For Rahm Emanuel, the bad news just keeps coming. With his approval rating plummeting, the Chicago mayor’s beloved city was ranked the fourth most miserable in America this week.

And for good reason: Chicago is at risk of becoming known more for gun violence than for any of its more positive traits. The city’s homicide rate in January was the highest in a decade, and it has been a frequent example in the debate over gun control.

Other factors played into the ranking as well. Chicago’s dismal winter weather, long commute times and plummeting home prices all make the city miserable, despite its ardent supporters.

Most miserable of all on Forbes’ 2013 list of miserable cities is Detroit. Once the bustling center of the auto industry, Motor City now finds itself in a financial emergency on the verge of state takeover. Detroit also has the highest violent crime rate in the country. And as if that wasn’t enough, home prices were off 35 percent in the last three years, the worst drop in the country.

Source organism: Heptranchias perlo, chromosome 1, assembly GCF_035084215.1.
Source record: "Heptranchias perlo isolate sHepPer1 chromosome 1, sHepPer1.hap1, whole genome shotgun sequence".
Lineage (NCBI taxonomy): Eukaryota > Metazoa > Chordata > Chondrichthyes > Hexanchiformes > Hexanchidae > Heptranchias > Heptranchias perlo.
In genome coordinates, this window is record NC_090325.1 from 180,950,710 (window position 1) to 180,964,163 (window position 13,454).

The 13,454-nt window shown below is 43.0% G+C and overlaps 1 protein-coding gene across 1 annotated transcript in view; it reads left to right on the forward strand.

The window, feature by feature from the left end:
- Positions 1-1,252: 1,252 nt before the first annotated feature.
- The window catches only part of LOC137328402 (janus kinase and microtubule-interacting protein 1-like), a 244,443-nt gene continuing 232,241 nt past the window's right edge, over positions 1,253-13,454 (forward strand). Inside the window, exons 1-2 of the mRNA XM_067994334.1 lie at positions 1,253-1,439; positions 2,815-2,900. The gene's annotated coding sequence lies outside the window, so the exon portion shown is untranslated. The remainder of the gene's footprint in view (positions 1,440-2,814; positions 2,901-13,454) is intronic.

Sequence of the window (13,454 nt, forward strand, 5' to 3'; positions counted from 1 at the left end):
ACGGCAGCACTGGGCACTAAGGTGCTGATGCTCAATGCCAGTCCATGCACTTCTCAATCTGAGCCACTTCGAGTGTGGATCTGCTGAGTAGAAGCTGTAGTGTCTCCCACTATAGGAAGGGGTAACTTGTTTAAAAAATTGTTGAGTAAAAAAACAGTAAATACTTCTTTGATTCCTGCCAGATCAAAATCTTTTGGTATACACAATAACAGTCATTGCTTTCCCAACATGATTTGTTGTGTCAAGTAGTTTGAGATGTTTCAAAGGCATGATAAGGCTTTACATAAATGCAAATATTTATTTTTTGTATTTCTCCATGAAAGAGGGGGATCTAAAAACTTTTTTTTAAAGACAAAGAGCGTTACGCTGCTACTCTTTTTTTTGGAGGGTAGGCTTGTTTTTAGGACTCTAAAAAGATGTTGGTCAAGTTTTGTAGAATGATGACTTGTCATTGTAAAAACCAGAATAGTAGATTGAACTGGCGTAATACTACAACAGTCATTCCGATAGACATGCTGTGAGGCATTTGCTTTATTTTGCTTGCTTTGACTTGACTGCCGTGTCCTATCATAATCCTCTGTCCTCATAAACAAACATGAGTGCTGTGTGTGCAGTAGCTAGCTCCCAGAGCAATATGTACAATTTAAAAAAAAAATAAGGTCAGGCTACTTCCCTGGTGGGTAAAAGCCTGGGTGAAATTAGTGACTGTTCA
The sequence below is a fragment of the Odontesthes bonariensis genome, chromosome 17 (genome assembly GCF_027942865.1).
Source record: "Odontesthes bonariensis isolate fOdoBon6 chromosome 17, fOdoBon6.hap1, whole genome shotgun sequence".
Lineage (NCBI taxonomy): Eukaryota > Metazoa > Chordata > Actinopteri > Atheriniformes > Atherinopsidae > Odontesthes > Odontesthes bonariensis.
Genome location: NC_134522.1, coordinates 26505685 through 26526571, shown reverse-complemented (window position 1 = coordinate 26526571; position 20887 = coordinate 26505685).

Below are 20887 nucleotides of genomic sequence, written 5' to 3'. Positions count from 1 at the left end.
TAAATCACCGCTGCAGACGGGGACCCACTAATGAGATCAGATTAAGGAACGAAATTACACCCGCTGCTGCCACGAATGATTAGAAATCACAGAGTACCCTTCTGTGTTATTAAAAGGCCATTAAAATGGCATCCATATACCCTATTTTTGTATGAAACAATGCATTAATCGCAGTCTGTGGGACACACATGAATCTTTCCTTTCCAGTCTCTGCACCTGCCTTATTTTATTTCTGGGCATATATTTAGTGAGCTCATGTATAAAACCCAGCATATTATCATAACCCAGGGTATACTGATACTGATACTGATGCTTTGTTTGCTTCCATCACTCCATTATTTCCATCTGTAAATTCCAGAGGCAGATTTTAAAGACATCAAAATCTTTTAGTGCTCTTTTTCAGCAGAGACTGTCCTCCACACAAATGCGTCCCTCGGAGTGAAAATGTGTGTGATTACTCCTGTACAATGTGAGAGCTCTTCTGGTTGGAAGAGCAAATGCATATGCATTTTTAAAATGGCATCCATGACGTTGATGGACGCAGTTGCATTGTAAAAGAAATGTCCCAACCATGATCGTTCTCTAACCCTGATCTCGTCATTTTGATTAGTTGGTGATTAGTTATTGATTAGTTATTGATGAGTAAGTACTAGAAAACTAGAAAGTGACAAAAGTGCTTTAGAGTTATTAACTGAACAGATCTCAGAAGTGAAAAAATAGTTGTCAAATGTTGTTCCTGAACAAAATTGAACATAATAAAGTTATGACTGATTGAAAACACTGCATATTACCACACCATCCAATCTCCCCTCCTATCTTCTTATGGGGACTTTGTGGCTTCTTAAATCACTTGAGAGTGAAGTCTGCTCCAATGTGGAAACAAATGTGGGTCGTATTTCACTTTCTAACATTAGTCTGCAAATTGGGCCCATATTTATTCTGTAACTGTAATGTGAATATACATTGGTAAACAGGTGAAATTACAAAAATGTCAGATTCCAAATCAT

As Detroit Mayor Dave Bing told Forbes, “Right now, it’s all about survival.”

Forbes released its list of the 20 most miserable American cities this week, calculating misery in the 200 largest metro areas in the U.S. by looking at factors like violent crime, unemployment, foreclosures, taxes, home prices, commute times, weather and net migration.

Unsurprisingly, Flint, Mich., ranks second most miserable, with the second highest out-migration rate in the country. Flint has been run by an emergency manager since 2011.  Third is Rockford, Ill., qualified by a combination of high unemployment and high taxes.

More surprising was New York City, which ranked number 10. The Big Apple landed on the list for having both the highest taxes and the longest commute times in the country.

You can see the whole list here.